Monday, November 29, 2010

On Tango Black

From the time I was a tiny tot, on up through high school, even college, my grandmother always used to take me shopping for new Christmas and Easter outfits. It was very generous of her. She is an amazingly lovely and classy woman, who always knows how to make herself and her home beautiful and welcoming for family gatherings. Taking me shopping was a way for her to help me look and feel extra-special for our family occasions, and spend some extra time together.

I don't know whether it's that early learning from my grandmother, the idea that one should have something new and special for celebrations, even if they aren't Major Life Events, or simply that by the end of a year, one may be a little bored of one's clothes--they require a bit of spicing up, and worn-out things need to be replaced--but I've kept up, for the most part, this little tradition of getting myself something new and nice to wear for Christmas and for Easter.* I spent some time this weekend shopping for my Christmas outfit for this year, starting with a new winter dress.

One of the principles of clothes-shopping that I've developed since starting tango is that I'd prefer for dresses and evening outfits to be functional for dancing too.

(Its corollary has become, "No clothes that I can only justify as being good for tango"--but I get a little loose on that. After all, if something is good for tango, it would probably be knock-his-socks-off on a nice evening date. Voila, built-in second use! And I do go out often enough to make this a desirable goal, though not often evening dates that require much formality, just now. So I must get better about making sure my purchases fit at least one other other purpose.)

The danger is always that basic black is so very easy. It's simple; it's prevalent; it connotes elegance; we're told "it goes with everything" and works for everyone, and that it's slimming. It seems so safe; what's supposed to be one of the workhorses of the well-dressed woman's wardrobe? The Little Black Dress.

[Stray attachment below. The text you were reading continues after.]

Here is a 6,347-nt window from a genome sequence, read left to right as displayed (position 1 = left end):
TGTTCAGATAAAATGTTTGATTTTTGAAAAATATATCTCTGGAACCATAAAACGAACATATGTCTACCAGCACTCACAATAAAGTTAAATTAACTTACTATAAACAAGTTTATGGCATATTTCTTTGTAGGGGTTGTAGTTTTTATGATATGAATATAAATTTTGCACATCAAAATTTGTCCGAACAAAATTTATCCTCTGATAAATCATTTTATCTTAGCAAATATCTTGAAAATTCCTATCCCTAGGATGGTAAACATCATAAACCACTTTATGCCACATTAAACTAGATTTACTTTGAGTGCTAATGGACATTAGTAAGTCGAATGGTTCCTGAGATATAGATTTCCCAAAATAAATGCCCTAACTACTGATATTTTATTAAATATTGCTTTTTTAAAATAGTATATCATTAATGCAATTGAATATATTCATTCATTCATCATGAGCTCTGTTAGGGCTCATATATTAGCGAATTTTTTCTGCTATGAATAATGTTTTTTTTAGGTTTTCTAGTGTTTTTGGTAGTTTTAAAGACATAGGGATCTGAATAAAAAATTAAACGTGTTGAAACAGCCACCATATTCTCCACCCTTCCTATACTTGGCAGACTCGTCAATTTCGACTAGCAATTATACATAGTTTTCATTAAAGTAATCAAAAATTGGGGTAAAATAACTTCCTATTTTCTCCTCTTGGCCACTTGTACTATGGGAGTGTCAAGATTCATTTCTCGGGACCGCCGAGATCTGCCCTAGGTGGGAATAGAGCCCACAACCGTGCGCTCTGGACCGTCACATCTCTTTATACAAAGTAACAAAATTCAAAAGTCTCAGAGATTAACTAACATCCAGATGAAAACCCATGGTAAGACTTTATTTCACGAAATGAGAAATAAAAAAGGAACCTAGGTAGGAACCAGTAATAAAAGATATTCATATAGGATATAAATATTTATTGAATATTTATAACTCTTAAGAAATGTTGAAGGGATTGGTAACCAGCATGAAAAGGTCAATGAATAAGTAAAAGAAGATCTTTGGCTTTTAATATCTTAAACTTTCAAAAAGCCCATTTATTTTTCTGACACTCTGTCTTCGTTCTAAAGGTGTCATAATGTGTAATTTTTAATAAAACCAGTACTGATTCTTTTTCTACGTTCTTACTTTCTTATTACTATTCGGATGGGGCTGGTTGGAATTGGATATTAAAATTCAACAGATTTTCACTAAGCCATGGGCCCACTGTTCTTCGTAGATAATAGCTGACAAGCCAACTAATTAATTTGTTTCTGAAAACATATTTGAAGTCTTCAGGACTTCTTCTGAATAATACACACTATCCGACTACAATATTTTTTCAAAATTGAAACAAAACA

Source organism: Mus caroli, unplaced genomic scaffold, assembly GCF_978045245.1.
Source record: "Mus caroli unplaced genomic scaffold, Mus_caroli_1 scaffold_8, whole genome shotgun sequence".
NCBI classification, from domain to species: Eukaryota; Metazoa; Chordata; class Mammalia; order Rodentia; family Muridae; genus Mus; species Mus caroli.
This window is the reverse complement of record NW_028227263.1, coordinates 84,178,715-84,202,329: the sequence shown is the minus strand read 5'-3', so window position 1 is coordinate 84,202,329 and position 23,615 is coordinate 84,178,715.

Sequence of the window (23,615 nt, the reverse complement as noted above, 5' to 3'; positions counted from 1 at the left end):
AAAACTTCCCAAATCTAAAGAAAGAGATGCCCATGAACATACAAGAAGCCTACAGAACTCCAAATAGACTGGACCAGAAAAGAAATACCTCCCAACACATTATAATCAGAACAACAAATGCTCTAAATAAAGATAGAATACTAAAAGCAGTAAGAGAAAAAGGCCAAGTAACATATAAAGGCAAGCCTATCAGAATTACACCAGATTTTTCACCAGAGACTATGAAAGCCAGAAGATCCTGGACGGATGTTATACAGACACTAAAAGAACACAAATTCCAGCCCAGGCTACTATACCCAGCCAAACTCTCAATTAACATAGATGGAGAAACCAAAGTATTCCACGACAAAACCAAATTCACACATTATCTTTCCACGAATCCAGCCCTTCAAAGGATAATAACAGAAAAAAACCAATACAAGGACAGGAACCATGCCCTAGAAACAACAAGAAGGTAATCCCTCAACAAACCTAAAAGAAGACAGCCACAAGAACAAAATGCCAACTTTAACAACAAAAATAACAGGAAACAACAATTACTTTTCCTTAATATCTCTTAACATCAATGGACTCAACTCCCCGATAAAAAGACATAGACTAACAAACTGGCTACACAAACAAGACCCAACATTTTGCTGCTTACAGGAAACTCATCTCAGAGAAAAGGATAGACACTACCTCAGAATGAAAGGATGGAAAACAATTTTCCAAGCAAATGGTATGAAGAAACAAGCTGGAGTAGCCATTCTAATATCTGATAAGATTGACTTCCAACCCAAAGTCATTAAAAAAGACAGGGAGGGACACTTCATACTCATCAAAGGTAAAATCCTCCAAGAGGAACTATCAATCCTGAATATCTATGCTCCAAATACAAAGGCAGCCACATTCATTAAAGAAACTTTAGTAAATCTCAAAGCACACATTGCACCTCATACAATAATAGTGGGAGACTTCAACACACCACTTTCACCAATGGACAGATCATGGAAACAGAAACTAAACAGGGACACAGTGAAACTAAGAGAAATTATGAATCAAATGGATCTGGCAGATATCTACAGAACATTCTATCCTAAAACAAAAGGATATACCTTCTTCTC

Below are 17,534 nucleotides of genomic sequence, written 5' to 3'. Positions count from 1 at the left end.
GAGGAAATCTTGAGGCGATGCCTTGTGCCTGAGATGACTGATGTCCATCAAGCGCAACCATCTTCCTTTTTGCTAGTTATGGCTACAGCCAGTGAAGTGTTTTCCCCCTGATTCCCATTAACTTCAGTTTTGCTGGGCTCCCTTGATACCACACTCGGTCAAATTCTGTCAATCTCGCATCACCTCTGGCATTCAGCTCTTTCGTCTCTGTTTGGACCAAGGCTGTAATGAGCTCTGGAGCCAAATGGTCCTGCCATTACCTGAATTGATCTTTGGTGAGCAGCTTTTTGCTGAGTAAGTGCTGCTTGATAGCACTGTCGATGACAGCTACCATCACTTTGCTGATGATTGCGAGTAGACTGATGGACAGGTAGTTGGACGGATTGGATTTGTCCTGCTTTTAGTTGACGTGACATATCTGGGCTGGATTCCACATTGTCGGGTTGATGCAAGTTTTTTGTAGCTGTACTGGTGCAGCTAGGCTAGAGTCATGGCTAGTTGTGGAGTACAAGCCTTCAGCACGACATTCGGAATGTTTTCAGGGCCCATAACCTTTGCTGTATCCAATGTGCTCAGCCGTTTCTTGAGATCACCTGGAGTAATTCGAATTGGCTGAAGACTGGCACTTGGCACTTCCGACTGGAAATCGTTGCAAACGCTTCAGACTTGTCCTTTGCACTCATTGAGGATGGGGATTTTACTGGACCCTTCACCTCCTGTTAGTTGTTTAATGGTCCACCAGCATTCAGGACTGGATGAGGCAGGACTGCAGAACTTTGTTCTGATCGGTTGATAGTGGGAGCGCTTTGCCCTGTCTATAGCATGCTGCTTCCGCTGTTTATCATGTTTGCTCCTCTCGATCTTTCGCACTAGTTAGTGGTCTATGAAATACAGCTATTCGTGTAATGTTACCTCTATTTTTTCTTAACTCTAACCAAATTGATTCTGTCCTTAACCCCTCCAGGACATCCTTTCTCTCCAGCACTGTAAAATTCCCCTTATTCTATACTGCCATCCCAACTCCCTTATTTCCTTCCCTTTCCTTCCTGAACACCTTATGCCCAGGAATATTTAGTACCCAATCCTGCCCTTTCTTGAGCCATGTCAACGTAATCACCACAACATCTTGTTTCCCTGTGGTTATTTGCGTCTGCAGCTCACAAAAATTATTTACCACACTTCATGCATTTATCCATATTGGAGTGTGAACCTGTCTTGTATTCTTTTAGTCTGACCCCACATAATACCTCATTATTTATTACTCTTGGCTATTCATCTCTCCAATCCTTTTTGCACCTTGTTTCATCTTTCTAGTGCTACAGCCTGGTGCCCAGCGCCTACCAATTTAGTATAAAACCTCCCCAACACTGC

My problem arose a few years ago, when I looked into my closet, flipped on the light, and had to look up to check whether the bulb was out. My closet was starting to look like the wardrobe of the Batcave. I know goth kids who probably owned less black.

In addition to being dark and, let's face it, boring in those quantities, black isn't really my best color. I don't look bad in it, but I look great in jewel tones. And the idea that black is always slimming is not really true; if it's not well cut, black clothing can actually make one look larger than not. It does not automatically make our figure flaws invisible--but if we're trying to hide behind it, it can make us invisible.

So now, when I look for dresses for tango or more general use, as for my Christmas outfit just now, I actively seek to avoid falling into the trap of the Little Black Dress. (Besides, black for Christmas is really not very festive.) Not long ago, I had to regretfully give up on an outfit from a small tango clothier when I learned that the top I had wanted was now available only in black. The pretty details that I liked about the shirt, I thought, would be lost in black-on-black; and the last thing I needed, I told myself, was more unrelieved Tango Black.

(I may still go back for that skirt sometime, if they've still got it. My favorite A-line skirt cannot, unfortunately, last forever.)

What I ended up finding was a gray dress with a pretty pattern of black flowers. I bought it online, so until I can try it on, I just have to hope that the cut will be as flattering on me as it looked on the screen.

Okay, so that's maybe not a whole lot better than solid black, and it's not exactly those jewel tones I had mentioned. But it still isn't plain black, and I think the flowers do a lot to make it cheerful and different. I plan to spice it up with a red beaded necklace and red shoes; I love the way red glows against a nice, cozy gray. I'm hoping it will also look nice with a blue-shaded scarf that I already own, and with a particular strand of purple beads. (Gray, black, and purple is another combination that I love, and that appears to have come around again in the stores this winter.)

For more encouragement to be brave and look beyond black, I cannot sufficiently recommend this reflection by the lovely Ms. Twistie, on the Manolo for the Big Girl blog: "Death to the Little Black Dress."

*I feel I should mention that I'm not generally a frivolous shopper; I will wear clothes that I like until they are beyond decent repair, and when they finally wear out, if I liked them that much, I usually try to get the same thing again, as nearly as possible. But even so, one sometimes just wants a little something new.

Tuesday, November 9, 2010

More people I want to dance like when I grow up

Pocho and Nely are my first tango grandparents. (They don't know it, of course.) But I think Osvaldo and Coca might be the other pair. Look what they can do!